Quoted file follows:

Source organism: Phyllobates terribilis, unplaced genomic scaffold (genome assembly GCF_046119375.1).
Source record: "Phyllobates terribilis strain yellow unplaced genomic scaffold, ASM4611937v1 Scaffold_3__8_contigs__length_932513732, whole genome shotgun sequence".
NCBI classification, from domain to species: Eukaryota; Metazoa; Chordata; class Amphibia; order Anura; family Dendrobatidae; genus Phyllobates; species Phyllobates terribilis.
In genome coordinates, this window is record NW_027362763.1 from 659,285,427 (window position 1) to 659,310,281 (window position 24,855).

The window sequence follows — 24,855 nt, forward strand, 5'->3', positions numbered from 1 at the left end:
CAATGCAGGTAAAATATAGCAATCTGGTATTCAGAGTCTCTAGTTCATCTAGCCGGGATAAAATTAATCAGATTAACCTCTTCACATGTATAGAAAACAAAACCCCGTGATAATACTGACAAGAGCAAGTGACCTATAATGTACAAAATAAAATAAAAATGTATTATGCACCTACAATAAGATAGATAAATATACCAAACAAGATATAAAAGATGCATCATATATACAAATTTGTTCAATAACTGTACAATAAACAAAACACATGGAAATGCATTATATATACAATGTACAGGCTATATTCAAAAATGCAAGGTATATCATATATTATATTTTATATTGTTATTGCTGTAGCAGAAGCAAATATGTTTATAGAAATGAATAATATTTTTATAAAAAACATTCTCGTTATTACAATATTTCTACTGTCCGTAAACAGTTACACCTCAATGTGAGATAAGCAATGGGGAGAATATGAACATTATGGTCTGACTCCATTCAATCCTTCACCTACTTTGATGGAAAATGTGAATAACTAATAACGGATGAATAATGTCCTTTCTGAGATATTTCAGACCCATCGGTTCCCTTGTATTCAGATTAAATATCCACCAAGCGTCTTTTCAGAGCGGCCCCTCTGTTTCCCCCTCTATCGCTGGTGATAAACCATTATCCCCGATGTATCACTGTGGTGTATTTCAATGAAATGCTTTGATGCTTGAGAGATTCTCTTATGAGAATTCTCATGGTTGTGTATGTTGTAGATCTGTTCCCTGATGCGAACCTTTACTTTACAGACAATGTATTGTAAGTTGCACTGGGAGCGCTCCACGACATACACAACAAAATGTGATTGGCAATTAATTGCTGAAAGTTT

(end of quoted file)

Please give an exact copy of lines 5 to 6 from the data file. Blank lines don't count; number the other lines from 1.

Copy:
The window sequence follows — 24,855 nt, forward strand, 5'->3', positions numbered from 1 at the left end:
CAATGCAGGTAAAATATAGCAATCTGGTATTCAGAGTCTCTAGTTCATCTAGCCGGGATAAAATTAATCAGATTAACCTCTTCACATGTATAGAAAACAAAACCCCGTGATAATACTGACAAGAGCAAGTGACCTATAATGTACAAAATAAAATAAAAATGTATTATGCACCTACAATAAGATAGATAAATATACCAAACAAGATATAAAAGATGCATCATATATACAAATTTGTTCAATAACTGTACAATAAACAAAACACATGGAAATGCATTATATATACAATGTACAGGCTATATTCAAAAATGCAAGGTATATCATATATTATATTTTATATTGTTATTGCTGTAGCAGAAGCAAATATGTTTATAGAAATGAATAATATTTTTATAAAAAACATTCTCGTTATTACAATATTTCTACTGTCCGTAAACAGTTACACCTCAATGTGAGATAAGCAATGGGGAGAATATGAACATTATGGTCTGACTCCATTCAATCCTTCACCTACTTTGATGGAAAATGTGAATAACTAATAACGGATGAATAATGTCCTTTCTGAGATATTTCAGACCCATCGGTTCCCTTGTATTCAGATTAAATATCCACCAAGCGTCTTTTCAGAGCGGCCCCTCTGTTTCCCCCTCTATCGCTGGTGATAAACCATTATCCCCGATGTATCACTGTGGTGTATTTCAATGAAATGCTTTGATGCTTGAGAGATTCTCTTATGAGAATTCTCATGGTTGTGTATGTTGTAGATCTGTTCCCTGATGCGAACCTTTACTTTACAGACAATGTATTGTAAGTTGCACTGGGAGCGCTCCACGACATACACAACAAAATGTGATTGGCAATTAATTGCTGAAAGTTT